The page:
The man rejoiced in the tree of spreading limbs With verdant leaves and golden apples. He rested in its gentle shadow Deservedly for all his faithful care. He reached for one of the golden apples And bit it, choking on its rotten flesh. He, worried, but resigned, began to spray Obsessively until the fruit was good. And while he sprayed, he watched the wrens escape His treatment, hovering above the tree. They were old friends who nested year around Committed as he was to living well. And so his life proceeded, never able To be rid of the rottenness forever, Enjoying false security in the sweeten times And suffering doom and gloom in the rotten times. But there were times he'd see beyond his tree. Not far away within his reach were fields Of grape and grain, available freely. He felt, though, vaguely threatened by the fields.
But even more, beyond these fields he'd see On days the sunlight pierced the rain a bow Of dreamy spectrum arching ground to sky, And he yearned to walk upon its joyous road.
But how could he escape his tree And how might he refuse its fruit To trust the unknown uncertainty Of novel food to walk the færie bow?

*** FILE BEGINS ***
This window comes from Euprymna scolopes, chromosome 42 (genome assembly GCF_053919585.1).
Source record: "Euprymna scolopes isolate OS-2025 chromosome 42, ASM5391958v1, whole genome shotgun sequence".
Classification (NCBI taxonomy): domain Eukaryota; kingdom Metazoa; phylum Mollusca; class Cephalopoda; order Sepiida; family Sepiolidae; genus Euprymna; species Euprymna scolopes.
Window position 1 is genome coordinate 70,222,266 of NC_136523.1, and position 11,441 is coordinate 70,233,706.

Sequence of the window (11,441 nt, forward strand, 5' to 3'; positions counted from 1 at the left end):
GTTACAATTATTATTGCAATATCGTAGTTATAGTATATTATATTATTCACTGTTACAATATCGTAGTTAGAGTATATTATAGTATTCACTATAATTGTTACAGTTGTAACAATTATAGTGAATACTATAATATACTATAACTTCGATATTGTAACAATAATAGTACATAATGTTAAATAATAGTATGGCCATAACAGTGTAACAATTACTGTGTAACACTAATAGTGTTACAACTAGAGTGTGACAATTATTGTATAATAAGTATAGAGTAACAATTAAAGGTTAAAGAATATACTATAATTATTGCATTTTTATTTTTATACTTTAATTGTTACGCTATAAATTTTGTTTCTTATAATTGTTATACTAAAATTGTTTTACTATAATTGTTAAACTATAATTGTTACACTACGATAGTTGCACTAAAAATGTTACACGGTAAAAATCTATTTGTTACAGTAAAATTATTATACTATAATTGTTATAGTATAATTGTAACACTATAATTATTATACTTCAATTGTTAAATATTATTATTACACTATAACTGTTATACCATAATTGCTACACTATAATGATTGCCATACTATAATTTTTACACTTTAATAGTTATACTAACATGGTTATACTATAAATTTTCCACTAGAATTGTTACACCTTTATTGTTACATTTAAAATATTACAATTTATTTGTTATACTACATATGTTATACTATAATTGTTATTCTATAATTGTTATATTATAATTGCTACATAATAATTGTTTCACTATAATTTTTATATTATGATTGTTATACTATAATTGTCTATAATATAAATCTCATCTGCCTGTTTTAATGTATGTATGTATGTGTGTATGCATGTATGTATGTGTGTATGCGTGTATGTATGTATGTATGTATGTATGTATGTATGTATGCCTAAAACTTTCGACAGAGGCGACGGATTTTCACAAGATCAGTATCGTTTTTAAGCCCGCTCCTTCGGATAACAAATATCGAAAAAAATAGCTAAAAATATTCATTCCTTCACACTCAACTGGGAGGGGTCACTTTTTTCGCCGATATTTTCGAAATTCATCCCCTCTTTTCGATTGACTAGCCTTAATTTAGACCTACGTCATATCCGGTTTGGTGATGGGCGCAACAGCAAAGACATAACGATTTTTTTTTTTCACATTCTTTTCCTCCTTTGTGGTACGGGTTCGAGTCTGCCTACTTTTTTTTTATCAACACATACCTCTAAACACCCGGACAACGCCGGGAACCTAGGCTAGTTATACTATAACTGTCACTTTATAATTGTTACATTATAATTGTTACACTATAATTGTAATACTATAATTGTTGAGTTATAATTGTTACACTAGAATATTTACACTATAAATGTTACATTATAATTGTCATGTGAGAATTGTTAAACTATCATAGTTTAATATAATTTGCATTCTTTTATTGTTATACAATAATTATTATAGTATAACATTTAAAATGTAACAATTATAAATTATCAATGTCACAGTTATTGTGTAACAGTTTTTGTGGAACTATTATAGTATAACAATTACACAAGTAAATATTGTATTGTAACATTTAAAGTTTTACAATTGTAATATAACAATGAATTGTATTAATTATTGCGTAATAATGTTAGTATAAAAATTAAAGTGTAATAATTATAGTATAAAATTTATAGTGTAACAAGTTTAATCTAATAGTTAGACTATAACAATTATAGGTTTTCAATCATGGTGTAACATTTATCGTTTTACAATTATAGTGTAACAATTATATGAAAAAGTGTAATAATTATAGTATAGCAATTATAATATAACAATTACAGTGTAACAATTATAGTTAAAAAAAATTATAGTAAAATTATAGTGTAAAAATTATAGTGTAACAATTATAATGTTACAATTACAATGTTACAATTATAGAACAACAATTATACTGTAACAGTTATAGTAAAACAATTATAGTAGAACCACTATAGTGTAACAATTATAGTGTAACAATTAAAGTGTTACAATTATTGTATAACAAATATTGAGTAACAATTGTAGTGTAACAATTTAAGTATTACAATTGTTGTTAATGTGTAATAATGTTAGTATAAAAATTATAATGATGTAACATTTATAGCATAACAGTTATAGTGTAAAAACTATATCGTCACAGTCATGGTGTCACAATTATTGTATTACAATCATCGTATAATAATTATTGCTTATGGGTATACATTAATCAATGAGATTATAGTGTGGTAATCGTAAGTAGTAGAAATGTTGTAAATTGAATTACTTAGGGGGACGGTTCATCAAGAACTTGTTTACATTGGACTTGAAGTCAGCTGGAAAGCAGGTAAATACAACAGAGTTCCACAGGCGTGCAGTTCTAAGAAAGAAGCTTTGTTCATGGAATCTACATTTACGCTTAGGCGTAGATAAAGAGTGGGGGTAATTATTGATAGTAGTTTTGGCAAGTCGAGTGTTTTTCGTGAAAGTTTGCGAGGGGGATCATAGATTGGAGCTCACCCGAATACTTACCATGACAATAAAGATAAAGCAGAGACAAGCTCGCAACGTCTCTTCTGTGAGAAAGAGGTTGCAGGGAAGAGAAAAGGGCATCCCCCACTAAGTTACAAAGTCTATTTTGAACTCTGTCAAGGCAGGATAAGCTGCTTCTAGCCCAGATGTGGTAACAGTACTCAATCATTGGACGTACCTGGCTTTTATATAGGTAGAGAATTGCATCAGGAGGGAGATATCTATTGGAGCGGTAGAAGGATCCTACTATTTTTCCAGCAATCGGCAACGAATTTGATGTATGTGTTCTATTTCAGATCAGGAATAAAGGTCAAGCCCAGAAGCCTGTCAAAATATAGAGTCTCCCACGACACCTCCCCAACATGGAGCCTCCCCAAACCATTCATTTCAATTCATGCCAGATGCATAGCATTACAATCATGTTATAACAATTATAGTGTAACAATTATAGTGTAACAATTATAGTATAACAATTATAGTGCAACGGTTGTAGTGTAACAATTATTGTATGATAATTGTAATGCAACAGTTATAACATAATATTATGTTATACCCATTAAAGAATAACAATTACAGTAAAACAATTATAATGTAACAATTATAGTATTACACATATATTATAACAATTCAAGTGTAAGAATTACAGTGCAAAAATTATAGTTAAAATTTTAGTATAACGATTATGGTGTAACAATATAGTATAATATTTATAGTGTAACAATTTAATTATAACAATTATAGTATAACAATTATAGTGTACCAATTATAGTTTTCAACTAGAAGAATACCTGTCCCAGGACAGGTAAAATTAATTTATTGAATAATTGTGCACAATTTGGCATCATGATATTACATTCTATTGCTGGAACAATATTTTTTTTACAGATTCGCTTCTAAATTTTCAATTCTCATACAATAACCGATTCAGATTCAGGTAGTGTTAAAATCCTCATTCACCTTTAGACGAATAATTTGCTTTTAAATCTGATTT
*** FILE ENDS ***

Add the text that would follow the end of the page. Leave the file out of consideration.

Again he looked out over the fertile field. A cardinal, brilliant red, was picking grain And straw in the field, then rising on the wind. It flew beyond the fields towards the spectral bow.
He reached beyond his tree and harvested Some grapes and grain, discovering their taste To be refreshingly invigorating And tantalizingly fulfilling.
So further in the field he harvested. But bit by bit, the grape and grain diminished Until he found himself too far to return. But still the cardinal beckoned him on.
As never before, he struggled to carry on Through the sparsely growing fields of grape and grain, Their harvest still the taste of novel chance. Yet the sight of the cardinal sustained him on.
His tree became a dream and faded to gray. As step by step, through sun and moon he trekked, Embraced by uncertainty, nourished by hope. At last, though thin, he stepped upon the bow.
©2007, John A. Mills